There’s no such thing as a quiet bird. Some are quieter than others, usually because of size — the bigger the bird, the louder the volume. However, what small birds lack in volume, many make up for in persistence.
For some people, the intermittent squawking of a Macaw is more acceptable than the persistent low cooing of doves. In any case, there’s no way to get a bird to be completely quiet, or to be quiet when you desire. Making noise is instinctual for birds, it is how they communicate, form bonds and defend themselves. Here are some forms of normal birdie communication:
Chattering Small birds chatter throughout the day for various reasons. Most birds are the most vocal at dawn and dusk, when they’re getting ready to feed. Some small birds will even chatter in their sleep during the day, a protective adaptation to show predators that they are awake and alert, not catnapping and vulnerable.
Screaming Some Parrots scream and screech, which is normal to a degree. Parrots that scream the loudest are those that tend to mingle in mixed groups, like many of the South American species. They have to be loud to be heard over the din of so many voices.
Species that tend to stick together in a single-species flock are often quieter — not necessarily less persistent, but slightly lower in volume. These include many of the African species.
Contact Calling You may notice that your bird seems to “call” you persistently and won’t quiet down until you enter the room. In the wild, this is called “contact calling.” Birds like to know where their partners are, so they call loudly expecting that the other will call back.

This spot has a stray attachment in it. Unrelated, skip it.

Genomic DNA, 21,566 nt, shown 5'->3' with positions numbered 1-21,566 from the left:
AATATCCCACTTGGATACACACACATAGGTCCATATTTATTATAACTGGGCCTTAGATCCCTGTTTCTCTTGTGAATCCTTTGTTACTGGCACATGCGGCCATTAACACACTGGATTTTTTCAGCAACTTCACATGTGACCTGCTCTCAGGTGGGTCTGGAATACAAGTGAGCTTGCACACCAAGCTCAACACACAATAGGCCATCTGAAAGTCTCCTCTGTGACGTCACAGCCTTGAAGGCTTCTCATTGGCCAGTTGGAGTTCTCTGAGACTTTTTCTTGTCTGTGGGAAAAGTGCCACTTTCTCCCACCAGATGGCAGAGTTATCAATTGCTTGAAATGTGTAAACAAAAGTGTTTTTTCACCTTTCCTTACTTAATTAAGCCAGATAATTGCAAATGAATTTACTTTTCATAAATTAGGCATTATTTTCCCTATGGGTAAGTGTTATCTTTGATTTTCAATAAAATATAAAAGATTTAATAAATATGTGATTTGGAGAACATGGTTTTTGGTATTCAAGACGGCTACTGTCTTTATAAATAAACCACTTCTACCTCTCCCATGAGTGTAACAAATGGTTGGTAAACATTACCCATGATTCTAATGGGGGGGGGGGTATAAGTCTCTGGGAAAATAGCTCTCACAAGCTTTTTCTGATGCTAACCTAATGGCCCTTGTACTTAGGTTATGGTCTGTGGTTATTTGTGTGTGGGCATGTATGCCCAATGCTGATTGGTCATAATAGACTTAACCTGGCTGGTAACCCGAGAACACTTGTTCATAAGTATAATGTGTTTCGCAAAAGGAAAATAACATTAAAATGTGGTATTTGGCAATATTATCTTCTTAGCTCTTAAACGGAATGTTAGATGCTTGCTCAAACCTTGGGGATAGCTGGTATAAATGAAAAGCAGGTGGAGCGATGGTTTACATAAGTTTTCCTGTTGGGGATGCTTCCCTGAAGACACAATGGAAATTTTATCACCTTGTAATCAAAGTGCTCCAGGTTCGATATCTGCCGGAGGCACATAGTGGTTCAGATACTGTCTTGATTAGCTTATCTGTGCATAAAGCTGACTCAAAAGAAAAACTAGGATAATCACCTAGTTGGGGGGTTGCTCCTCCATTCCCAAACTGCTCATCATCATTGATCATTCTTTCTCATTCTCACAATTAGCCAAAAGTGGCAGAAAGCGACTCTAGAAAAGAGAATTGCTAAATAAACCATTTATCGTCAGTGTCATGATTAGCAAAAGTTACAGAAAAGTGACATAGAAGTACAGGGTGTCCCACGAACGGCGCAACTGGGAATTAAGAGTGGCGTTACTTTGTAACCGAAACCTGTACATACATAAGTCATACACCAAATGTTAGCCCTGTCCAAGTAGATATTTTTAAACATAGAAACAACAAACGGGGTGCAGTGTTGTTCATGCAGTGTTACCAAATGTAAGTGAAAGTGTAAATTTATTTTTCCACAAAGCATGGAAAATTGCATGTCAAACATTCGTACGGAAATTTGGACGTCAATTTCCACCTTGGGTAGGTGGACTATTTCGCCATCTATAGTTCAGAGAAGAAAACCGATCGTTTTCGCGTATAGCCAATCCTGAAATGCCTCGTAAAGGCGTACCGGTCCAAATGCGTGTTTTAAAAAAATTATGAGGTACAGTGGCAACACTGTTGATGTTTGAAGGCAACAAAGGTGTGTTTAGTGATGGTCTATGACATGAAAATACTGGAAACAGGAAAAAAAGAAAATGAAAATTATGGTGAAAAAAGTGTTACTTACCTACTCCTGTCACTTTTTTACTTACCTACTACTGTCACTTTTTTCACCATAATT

This helps partners locate each other and affirms that both are safe. Your bird may want to participate in “contact calling” with you. It’s really easy — if you sense that your bird is calling you, either by screaming or whistling, simply call back that you’re okay. You can make a game of it. This helps the bird feel secure and will usually quiet him down after a few calls — well, depending on the bird!
Talking & Whistling Many Parrots can learn to mimic human speech, and some can even learn to understand what they are saying and use words in context. You can’t really “teach” your bird to talk; either it will or it won’t.
The best you can do is talk to the bird a lot and repeat specific words and phrases that you’d like him to learn. Birds are confounding sometimes; it’s likely your bird will learn something you didn’t want him to! If your bird doesn’t learn to talk, it doesn’t mean that he isn’t smart; perhaps he is not of a species that can learn to talk. Also, the females of some species are less likely to speak than males.
Hissing & Growling Cockatiels and African Greys are known for hissing and growling when they feel threatened. If a bird hisses and growls at you, back off. This means that the bird feels cornered and may lash out to protect himself.
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